An Old Mind in a New Body by Jean Marc Gulliet

Many books forecasting the advent of new technologies emphasize the apparent similitude between human mind and computer software. The mind is described as a peace of software hard-wired in the brain. According to this conception, the brain is just a physical device created by Mother Nature that contents the program representing an individual. Therefore, the whole body is perceived as a mere means to support the brain. In this context, the biological does not seem very important. The only thing of importance is the neural network, the interconnection of the neural cells, taking place in the brain. On this basis, some scientists go further and claim that if one can reproduce this network, whatever the medium used to do that, i.e. even non-organic, one will be able to replicate the mind of any individual (Kurzweil). In almost all of the literature published by information-technology experts, what might be more surprising than any speculations about new technological possibilities, is the absence of reflection about the relationship between mind and body. This relationship is not even questioned; it is merely forgotten. In so doing, these experts neglect the psychological relation that it is established between one’s self and one’s body. Sometimes relation of love, sometimes relation of hate, but it is always a relation that contributes to define one’s identity (Myers). Examining, by a case study, some of the psychological issues face during organ transplantations, I argue that most of the predictions of information-technology experts concerning body replacement, in part or in totality, whatever the medium used, are biased and incomplete.

To gain a better understanding of some of the psychological issues regarding organ transplantation, I have interviewed one person who has been transplanted recently. The interview was conducted in French and I have summarized and translated it in English. The person’s real name has been modified according to the person’s request. Marie-Christine Flores is a mother of two children. She is a computer scientist and lives in France. On January 30, 2000, her liver was replaced by a new one, during a fourteen hours operation. First, here is some historical background to understand the psychological process that drives her to ultimately undertaking such a surgery. Marie-Christine’s mother died of an unknown illness fifteen years ago. At that time, her mother suffered of many symptoms that could be attributed to a vast spectrum of diseases. For the physicists were unable to correctly diagnostic the real causes, all of the attempts to cure her mother failed. Six years after her mother’s death, one of Marie-Christine’s brothers started to show similar symptoms. At that time, medicine had made some progress, identifying this rare illness and naming it paramiloidose.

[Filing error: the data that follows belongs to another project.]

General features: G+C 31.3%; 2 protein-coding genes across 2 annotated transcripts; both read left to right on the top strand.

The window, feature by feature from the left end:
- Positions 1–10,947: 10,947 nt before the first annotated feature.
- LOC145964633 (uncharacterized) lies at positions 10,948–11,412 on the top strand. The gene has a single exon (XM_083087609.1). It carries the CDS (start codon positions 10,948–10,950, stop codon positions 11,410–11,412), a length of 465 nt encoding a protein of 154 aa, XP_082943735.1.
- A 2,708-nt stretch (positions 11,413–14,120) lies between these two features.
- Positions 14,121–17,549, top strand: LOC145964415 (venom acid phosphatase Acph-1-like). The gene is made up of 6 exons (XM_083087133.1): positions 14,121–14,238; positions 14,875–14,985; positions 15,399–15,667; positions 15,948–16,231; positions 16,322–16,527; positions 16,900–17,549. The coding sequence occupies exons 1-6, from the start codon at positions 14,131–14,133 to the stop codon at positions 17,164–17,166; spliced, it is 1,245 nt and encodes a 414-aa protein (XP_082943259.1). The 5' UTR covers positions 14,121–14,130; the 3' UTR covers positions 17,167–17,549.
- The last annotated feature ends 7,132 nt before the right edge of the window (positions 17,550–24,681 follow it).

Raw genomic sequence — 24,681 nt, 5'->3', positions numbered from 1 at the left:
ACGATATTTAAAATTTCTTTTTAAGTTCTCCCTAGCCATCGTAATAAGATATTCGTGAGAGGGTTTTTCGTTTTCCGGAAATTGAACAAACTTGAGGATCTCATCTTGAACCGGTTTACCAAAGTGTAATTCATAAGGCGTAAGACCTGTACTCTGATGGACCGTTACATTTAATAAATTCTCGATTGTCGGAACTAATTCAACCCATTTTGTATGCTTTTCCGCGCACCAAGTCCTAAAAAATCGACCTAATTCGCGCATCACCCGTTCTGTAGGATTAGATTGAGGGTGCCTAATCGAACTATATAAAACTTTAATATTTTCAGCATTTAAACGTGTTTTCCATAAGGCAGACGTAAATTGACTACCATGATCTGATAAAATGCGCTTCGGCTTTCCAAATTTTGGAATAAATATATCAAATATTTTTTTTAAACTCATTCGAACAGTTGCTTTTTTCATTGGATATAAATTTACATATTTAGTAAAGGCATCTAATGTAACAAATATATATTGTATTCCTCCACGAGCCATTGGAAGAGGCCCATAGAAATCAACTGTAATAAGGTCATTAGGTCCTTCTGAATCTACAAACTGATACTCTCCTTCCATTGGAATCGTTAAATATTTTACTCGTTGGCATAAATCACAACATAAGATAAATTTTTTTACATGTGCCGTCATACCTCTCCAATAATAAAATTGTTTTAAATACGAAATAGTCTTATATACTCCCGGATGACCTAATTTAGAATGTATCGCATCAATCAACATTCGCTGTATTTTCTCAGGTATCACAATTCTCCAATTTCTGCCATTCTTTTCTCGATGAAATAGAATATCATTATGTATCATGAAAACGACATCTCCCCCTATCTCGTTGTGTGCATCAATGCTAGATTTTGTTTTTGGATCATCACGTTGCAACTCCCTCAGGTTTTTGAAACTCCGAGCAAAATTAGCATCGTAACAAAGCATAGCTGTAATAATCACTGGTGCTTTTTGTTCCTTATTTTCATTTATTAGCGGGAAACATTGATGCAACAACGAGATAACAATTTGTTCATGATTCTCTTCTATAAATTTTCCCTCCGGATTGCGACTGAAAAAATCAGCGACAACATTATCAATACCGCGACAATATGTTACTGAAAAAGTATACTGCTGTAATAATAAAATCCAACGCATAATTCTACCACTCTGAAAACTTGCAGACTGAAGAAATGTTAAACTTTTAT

Paramiloidose is a genetic disease, which has its source in the liver. A kind of biological countdown is embedded in the affected genes, and the sickness usually reveals itself when the person is between thirty and forty-year old. The first symptom is a gradual lost of sensibility of the skin, starting with the hands and feet. For example, a person can easily burn itself with hot water while he or she washes the dishes. However, the lost of sensibility can be due to so many causes that the effects of paramiloidose where misinterpreting with many of other sicknesses for years. Then, a general degradation of health appears, which can be misdiagnosed as a generalized cancer.

Seven years ago, because paramiloidose is such a rare illness, only few physicists, specialized in liver diseases, were able to identify the disease. The only cure available is a liver transplantation. Unfortunately, for Marie-Christine’s brother it was too late to save him, because the illness had already caused to many damages in his body. One year after his death, some British and French physicists devised a test that allowed the diagnostic of the illness even before the beginning of the symptoms. The responsible genes were identified, indeed.

Marie-Christine decided to be tested, therefore to know if she had or had not the disease, less than three years ago. She says:

It was a tough decision. On the one hand, if the results were negative, I would be relieved for the rest of my life. I could also hope for my kids: they may be not affected. On the other hand, if the results were positive, I would have no other choice than to undertake a transplantation. That means to be stuck with any project for at least the following two or three years. And the success of the surgery was not guaranty. Looking back to this period, I realize that I really spent a lot of time weighting the pros and cons for such a decision.

Eventually, for the sake of her children, she decided to know and to undertake whatever was required according to the results of the test. After a week of anguish, she finally got the results. She had the paramiloidose and the illness had started its works. Therefore, she opted for the transplantation.

During the following year, she spent several weeks at the hospital. First, she had a comprehensive health check up. A heart weakness having been diagnosed, a first operation was done to support her heart with a pacemaker. A couple of months after that, time for the final decision came. She explained to me the process: